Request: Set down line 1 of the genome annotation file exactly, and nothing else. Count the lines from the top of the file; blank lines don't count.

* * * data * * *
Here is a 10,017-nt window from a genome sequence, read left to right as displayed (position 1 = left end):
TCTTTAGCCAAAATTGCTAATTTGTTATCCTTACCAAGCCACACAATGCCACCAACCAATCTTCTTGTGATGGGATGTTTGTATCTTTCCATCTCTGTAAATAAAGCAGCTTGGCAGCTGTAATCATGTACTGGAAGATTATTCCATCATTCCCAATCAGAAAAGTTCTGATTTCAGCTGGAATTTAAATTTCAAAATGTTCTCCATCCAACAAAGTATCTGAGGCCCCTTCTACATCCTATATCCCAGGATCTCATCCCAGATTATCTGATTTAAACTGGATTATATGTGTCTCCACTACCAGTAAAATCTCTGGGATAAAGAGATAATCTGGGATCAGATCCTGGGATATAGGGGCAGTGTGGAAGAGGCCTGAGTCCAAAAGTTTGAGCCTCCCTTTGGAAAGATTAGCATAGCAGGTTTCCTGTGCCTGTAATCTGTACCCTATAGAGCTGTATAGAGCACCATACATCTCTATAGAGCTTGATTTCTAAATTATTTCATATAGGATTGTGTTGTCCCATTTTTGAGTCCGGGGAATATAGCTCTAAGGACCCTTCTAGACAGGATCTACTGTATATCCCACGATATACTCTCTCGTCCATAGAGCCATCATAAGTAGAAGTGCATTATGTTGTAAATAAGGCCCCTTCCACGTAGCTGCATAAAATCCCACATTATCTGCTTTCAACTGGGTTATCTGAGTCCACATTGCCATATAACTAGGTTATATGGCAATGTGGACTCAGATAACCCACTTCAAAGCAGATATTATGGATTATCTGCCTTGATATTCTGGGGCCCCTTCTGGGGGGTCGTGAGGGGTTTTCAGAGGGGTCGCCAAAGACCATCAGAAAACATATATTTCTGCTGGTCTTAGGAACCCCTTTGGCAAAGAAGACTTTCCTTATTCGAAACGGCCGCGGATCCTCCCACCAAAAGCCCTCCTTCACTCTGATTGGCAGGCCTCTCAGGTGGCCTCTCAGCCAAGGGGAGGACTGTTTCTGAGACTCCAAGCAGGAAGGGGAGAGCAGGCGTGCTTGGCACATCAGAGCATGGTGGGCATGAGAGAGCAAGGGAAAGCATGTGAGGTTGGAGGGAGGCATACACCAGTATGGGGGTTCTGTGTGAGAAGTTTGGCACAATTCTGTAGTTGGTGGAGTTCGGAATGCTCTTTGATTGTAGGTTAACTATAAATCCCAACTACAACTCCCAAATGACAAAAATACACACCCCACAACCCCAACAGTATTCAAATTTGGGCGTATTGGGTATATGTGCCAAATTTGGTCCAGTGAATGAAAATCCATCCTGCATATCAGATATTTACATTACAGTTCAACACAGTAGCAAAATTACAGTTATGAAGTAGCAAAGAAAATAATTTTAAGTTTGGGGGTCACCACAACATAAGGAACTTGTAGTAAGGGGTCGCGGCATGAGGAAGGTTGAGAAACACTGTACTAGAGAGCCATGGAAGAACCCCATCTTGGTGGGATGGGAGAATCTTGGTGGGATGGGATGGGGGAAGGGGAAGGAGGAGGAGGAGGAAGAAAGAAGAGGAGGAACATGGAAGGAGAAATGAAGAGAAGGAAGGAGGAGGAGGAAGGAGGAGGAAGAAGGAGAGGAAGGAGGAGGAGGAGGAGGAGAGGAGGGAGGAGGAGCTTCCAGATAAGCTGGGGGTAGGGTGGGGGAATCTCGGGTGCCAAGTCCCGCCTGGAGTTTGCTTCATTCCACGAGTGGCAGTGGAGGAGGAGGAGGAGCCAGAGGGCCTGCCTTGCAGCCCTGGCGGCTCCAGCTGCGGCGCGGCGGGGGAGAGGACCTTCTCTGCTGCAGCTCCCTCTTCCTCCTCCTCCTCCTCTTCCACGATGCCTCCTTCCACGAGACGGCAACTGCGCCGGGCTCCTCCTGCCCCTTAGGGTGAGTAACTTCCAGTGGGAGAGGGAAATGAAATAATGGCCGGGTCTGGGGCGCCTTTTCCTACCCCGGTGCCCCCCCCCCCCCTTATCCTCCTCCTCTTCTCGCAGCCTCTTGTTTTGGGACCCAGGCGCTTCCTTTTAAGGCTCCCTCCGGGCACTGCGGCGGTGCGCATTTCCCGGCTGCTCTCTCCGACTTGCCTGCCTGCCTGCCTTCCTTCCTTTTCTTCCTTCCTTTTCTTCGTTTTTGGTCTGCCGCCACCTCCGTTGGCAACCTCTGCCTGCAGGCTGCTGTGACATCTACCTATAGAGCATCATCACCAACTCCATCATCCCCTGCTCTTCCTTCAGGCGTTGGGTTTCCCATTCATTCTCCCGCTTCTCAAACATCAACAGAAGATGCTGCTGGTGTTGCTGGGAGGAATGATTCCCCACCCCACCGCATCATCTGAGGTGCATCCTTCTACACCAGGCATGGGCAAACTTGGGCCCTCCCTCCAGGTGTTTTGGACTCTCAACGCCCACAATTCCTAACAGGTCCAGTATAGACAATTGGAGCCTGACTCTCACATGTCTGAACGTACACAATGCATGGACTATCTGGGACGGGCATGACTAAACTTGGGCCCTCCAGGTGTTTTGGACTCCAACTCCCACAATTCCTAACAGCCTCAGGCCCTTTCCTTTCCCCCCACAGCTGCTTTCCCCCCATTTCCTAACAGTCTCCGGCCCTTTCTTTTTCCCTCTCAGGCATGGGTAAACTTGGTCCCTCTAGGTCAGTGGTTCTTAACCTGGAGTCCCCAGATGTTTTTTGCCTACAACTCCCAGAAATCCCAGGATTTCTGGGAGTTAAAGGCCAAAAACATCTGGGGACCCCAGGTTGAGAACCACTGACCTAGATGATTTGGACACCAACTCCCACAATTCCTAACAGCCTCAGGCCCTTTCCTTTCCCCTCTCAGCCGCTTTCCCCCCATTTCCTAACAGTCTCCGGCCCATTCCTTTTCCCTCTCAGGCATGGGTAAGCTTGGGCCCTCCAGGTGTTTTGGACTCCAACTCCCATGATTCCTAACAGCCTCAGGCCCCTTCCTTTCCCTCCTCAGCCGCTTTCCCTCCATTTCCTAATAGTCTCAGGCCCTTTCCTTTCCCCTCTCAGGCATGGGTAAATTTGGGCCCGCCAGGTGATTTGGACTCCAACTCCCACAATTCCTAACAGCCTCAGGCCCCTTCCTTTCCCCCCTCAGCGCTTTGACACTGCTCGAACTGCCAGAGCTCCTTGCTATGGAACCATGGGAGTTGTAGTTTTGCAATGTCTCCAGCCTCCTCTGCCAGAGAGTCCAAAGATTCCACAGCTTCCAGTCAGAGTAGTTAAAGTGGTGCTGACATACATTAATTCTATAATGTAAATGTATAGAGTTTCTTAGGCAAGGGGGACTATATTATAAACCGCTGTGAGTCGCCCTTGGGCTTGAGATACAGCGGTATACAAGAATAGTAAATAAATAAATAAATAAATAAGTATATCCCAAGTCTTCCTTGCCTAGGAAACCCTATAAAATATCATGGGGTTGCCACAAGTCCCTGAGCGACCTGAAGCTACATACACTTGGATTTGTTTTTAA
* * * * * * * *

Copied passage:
Here is a 10,017-nt window from a genome sequence, read left to right as displayed (position 1 = left end):